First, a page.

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Build a Better .22 with the BRN-22 - LEARN MORE

Build a Better .22 with the BRN-22 - LEARN MORE

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0020-23 Quick Tip - Gas Block Alignment_Thumb

Quick Tip: AR-15 Gas Block Alignment

Author Caleb Savant
11 months ago
Brownells Gun Tech™ Caleb Savant is here to set the record straight once and for all about AR-15 gas block alignment. Getting the gas block correctly aligned IS important, but it's not as difficult or fiddly as you might think it is. Some folks insist that when you're installing a gas block on a free-floating barrel, you should not push it tight against the barrel's gas block shoulder. They say you should leave a small gap between the gas block and the shoulder so there's room for the ring on a two-piece snap-on M4- or A2-type handguard. You should do this even when you're not using that type of handguard because the gas block is actually DESIGNED to require the gap. If you don't provide the gap, they say, the gas hole in the block won't line up with the gas port in the barrel.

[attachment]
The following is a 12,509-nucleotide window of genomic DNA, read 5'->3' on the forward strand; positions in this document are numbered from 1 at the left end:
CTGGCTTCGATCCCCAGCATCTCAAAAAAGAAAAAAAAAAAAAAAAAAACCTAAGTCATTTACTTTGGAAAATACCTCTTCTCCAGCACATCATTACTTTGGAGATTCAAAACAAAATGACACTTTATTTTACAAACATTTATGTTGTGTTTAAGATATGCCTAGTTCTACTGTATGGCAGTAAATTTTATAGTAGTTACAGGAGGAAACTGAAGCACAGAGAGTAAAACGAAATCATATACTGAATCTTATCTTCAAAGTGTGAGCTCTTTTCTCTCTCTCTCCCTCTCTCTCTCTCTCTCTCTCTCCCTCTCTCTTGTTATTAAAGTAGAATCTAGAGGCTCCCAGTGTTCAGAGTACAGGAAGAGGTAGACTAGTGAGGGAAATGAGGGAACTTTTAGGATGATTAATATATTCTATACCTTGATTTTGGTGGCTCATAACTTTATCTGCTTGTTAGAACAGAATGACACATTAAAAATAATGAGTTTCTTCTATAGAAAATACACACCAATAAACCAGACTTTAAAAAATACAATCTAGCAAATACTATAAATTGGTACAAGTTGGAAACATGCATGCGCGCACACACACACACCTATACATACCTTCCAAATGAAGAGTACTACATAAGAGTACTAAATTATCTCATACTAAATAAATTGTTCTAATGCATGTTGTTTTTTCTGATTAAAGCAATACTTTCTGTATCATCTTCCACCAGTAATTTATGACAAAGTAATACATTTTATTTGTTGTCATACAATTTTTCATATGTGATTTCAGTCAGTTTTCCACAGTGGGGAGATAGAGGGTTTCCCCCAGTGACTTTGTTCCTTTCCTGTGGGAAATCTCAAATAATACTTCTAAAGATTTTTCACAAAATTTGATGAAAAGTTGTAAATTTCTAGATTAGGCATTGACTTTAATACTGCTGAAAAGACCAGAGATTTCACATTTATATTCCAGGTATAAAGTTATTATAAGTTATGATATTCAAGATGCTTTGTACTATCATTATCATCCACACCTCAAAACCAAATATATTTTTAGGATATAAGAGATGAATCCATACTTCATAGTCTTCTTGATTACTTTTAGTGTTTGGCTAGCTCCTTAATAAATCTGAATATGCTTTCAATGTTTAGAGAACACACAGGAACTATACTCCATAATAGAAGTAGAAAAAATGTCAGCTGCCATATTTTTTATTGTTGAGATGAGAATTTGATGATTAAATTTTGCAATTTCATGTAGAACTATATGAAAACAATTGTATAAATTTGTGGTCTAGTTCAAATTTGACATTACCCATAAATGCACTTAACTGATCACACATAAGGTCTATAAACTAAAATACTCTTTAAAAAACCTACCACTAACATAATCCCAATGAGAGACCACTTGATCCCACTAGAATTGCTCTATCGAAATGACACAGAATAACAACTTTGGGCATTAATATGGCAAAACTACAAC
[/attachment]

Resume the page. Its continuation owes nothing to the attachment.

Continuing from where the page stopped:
This is actually NOT TRUE for gas blocks on 5.56 / .223 AR-15s. The gas hole in the gas block is larger than the barrel's gas port, so you don't have to be OCD precise about lining up the holes. Caleb uses his handy borescope to show us what's going on inside the barrel when he pushes the gas block right up against the shoulder of the barrel. Yep, the holes line up with no obstruction of the gas flow.
If the barrel you're working with has a dimple for a gas block setscrew, go ahead and align the block based on the dimple. But if the barrel is not dimpled OR if you're using a clamp-on gas block, it's totally OK to run the gas block all the way up against the shoulder. The gas will still flow, and your AR will cycle. NOTE: This rule applies consistently only to AR-15s chambered in 5.56 NATO / .223 Remington.